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  4. I love John Green, but I cry at the drop of a hat (when it comes to emotional stories), and I'm not sure I'm in the mood to sob through a book.

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    1. Yes, it is a bit of a emotional ride!

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  5. I feel like everyone is reading and reviewing this book recently! I wasn't a huge fan of Will Grayson, Will Grayson, but I guess I should try him again if people love him so much :-)

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    1. Will Grayson, Will Grayson is his weakest book in my opinion.

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  6. Oh I'm with you Kelly…this was SUCH an amazing book and honestly, I think it's impossible to read this one and not shed a few tears. It'll easily become my new favorite John Green. He really wrote a masterpiece with this one. I'd love to have known what Dewey thought of this one. I know she would have loved it. God I really do miss her so much :( Sometimes more than others, but I always miss her….

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    1. Yes, he did an amazing job. He just gets better!

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  7. Such a great book. Glad you loved it!

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  8. That is high praise! This book is getting a lot of love at the moment and although I think I first heard about John Green via Dewey I haven't actually got around to reading him yet. It is shocking to think it has been 3 years and I still haven't got around to it. I am going to ensure I read this one soon. *heads off to reserve a copy at the library*

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    1. I do recommend you read John Green. He is a really great author!

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  9. I loved this one too. I'm not sure it's my favorite John Green... Looking for Alaska will always hold a special place in my heart that I'm not sure can ever be replaced. But TFIOS was pretty amazing too.

    Also, I hadn't seen your letters to Dewey before and I loved reading the one about LfA. I was one of the bloggers who was around when Dewey was, and although I didn't "know" her well (only emailed/commented a few times) I was really inspired by her and very saddened by her death. So thanks for the reminder of what a great blogger/friend/human being she was.

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    1. Looking for Alaska was pretty good, too, and it was my first book by him...

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  10. Glad you liked it! As for not getting a signed copy, this is what John has up on his vlog: "Email me at sparksflyup-at-gmail-dot-com with your name, your address, and where you ordered the book from, and a beautiful and very very rare signed bookplate will be sent to you."

    So. There you go. :-D

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    1. Thanks for that info. I did. :)

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  11. Oh, man - I almost bought this one Friday night!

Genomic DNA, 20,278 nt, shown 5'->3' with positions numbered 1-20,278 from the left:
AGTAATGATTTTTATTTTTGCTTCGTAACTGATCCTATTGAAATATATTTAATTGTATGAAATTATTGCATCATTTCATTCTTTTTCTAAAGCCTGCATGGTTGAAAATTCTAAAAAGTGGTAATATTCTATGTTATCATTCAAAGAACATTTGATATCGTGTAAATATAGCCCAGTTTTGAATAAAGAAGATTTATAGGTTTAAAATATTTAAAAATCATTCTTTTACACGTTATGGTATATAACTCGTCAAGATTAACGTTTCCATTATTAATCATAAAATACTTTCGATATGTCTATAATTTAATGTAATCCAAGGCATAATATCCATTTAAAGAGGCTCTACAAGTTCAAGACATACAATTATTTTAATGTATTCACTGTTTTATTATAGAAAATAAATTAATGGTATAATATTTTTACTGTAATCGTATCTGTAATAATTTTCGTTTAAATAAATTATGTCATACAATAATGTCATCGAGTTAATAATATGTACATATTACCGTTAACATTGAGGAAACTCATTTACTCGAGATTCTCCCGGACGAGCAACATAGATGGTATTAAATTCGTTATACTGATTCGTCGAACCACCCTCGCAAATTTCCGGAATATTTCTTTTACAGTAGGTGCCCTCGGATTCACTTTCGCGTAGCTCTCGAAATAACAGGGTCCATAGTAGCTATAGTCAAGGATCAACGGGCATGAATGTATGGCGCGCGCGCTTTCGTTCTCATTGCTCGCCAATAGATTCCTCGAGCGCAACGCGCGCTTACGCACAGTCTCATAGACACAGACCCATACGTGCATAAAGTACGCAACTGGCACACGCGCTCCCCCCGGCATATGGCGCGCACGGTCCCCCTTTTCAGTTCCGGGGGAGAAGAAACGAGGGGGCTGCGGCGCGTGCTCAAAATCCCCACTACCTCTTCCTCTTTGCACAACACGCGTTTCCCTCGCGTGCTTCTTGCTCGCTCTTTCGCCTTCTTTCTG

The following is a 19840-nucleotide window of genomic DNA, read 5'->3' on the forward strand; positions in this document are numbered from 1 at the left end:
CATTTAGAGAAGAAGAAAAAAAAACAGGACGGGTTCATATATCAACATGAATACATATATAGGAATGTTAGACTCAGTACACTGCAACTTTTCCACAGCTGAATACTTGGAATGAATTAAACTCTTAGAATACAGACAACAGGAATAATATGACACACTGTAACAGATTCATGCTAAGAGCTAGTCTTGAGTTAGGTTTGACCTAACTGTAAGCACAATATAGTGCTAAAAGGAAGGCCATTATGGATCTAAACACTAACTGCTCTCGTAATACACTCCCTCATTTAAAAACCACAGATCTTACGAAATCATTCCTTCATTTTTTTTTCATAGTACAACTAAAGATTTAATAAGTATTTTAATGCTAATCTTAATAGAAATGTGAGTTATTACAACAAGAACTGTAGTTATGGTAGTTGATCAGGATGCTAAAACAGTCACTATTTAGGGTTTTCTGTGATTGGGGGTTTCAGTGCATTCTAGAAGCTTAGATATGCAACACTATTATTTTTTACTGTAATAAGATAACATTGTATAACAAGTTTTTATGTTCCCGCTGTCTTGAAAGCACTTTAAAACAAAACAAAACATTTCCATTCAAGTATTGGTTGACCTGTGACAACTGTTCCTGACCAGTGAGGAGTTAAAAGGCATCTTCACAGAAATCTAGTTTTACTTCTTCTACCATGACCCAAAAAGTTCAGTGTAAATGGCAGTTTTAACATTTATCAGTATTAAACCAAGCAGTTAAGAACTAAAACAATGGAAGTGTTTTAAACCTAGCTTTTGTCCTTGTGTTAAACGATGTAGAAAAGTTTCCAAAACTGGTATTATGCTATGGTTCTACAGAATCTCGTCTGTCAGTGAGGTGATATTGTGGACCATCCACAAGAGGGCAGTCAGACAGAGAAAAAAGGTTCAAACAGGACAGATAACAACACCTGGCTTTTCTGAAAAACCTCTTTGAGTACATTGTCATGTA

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  12. Too bad your copy wasn't signed, but so glad to hear you liked it. Best part of blogging is how it connects us to great people and books isn't it? So sad about Dewey, I wish I'd gotten to know her.

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    1. Yes, that is very true!

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  13. I know what you mean about reading certain books and wanting to talk to Dewey about it. If you cried over this book, I think I will too. :-) Maybe I should wait on reading it then!

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    1. Yeah, it was an emotional ride... It is rather rare for me!

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  14. I loved this one too and I think it is now my favorite Green novel, which is saying a lot. I didn't find out about Dewey until after she passed away. I wish I'd had a chance to know her, but I am so glad that I'm able to learn more about her from other bloggers who loved her. She had such a wonderful impact on book blogging.

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    1. Yes, this was rather great! It is nice that Dewey is still talked about and remembered.

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  15. I. MUST. READ. THIS. AUTHOR. That is all :)

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  16. I have loved all of his works. My youngest son and I devour them and then talk about the books together. He actually bought a signed copy so I have it right here for when I 'm ready to read it. Can't wait!

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    1. That's great! I hope you like it!

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  17. I loved this book. It is not the type of book I usually get, I'm more of a fantasy/horror/para-normal type, but I gave this book a chance because my sister recommended it. (She has yet to recommend a bad book) I loved the characters. The main character is so witty, it makes me jealous. Augustus is very charming, and he makes my laugh so hard I cry. John Green managed to blend so many emotions I didn't know how to react sometimes. I can't imagine anyone who wouldn't enjoy this novel.